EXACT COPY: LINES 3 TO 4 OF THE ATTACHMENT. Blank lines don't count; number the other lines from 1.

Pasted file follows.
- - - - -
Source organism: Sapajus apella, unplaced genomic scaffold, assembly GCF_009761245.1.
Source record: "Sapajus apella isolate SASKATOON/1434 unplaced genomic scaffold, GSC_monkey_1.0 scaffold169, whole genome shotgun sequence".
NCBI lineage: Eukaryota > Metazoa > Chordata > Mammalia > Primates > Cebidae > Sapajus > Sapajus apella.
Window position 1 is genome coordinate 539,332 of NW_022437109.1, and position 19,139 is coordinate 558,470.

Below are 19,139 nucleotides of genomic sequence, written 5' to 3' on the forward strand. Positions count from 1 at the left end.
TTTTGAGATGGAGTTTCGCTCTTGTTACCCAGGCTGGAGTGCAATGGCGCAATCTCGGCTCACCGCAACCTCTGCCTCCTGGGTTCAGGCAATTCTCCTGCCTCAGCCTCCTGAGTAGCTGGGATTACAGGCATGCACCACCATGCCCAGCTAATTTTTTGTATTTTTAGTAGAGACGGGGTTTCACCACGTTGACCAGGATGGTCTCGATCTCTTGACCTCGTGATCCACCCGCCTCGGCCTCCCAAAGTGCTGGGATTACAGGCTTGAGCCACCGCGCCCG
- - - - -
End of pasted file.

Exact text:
NCBI lineage: Eukaryota > Metazoa > Chordata > Mammalia > Primates > Cebidae > Sapajus > Sapajus apella.
Window position 1 is genome coordinate 539,332 of NW_022437109.1, and position 19,139 is coordinate 558,470.